Water and Wastewater – 2005 in review

The country struggled to come to terms with a world of feast or famine when it came to water and wastewater news, starting with extreme floods and ending with winter warnings of drought.

An all clear was given for the North West during the second week of the year after severe downpours caused widespread damage throughout several areas (see related story) and a report was soon issued finding that local authorities throughout the country were ignoring clear messages about building in flood-prone areas (see related story).

This tendency was seemingly encouraged by the Government itself after it was revealed that each of the four areas in the South East designated for new housing growth by the Government faced fairly high levels of flood risk (see related story).

The Environment Agency was soon granted new powers to manage all forms of flooding and coastal erosion as a new 20 year strategy was unveiled (see related story) covering a range of planning laws.

After these flood warnings, the Environment Agency soon started predicting droughts at various points across the country – particularly the South East (see related story) leading to calls for increased use of water meters in households throughout the country to cut demand (see related story).

However, savings that could be made on the domestic side seemed to pale into insignificance compared to the millions of litres that are lost every day through the leaky pipes of the country’s major water suppliers (see related story).

This discovery was particularly timely, coming as it did, in the middle of the predicted summer drought.

A ‘State of the Water’ report was submitted to the European Commission outlining diffuse pollution, mainly from agriculture, as the biggest threat to Britain’s water supplies and the biggest obstacle toward meeting the strictures of the Water Framework Directive (see related story).

Urban run off also contributed towards diffuse pollution (see related story), but despite this, British beaches and bathing water were still found to be of the highest quality (see related story) despite reports that sea water was at risk from bad land management techniques leading to run off (see related story).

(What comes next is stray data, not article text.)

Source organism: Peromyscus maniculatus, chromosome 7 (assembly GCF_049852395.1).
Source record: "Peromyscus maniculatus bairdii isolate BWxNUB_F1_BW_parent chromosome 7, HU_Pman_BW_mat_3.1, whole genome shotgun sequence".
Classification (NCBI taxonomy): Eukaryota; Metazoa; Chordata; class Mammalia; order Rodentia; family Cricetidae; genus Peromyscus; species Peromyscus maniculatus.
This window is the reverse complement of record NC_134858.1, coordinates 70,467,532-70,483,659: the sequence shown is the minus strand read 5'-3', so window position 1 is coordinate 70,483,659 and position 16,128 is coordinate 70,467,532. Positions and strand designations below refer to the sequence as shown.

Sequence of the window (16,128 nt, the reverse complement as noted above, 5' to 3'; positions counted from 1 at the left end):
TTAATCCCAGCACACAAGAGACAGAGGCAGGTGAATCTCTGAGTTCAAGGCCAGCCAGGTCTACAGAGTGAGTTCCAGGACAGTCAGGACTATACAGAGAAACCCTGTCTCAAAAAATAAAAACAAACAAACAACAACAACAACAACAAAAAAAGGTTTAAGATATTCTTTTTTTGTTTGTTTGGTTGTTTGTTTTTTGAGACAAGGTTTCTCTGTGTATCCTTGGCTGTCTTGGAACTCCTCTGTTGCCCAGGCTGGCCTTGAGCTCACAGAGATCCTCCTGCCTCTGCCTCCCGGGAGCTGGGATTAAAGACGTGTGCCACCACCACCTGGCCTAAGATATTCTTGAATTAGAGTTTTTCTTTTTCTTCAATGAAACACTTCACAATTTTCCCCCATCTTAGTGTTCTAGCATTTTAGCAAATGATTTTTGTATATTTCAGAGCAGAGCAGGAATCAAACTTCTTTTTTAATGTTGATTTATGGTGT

The problem of diffuse agricultural pollution was addressed, although by no means solved, as 40 catchment areas throughout the country were targeted under a £25 million programme to improve farming methods (see related story).

Despite all these problems, the GB water and sewerage industry was found to compare favourably with all other European countries (see related story).

Indeed, Ofwat found that water companies were performing well despite lower than expected spending (see related story) although the regulator did find that the performance of sewage treatment works was still a cause for concern.

A separate report found that UK water companies should have sufficient supply to meet demand by 2010, even in very dry years, but only if they managed their resources responsibly such as by cutting leakages through their pipes (see related story).

As the year drew to a close, the government announced the South West would become a pilot area to test new affordability measures, such as metering and means testing as it faces the highest water and sewerage charges in the country (see related story). Meanwhile a new water regime in Scotland will see low income households water charges capped to make them affordable for all (see related story).

In addition, the Ofwat and the Government announced that they were considering the feasibility of building the Thames Tideway – a tunnel to prevent the wet weather discharges of raw sewage flooding straight into the river (see related story).

The results of the study will be released later this year.

David Hopkins

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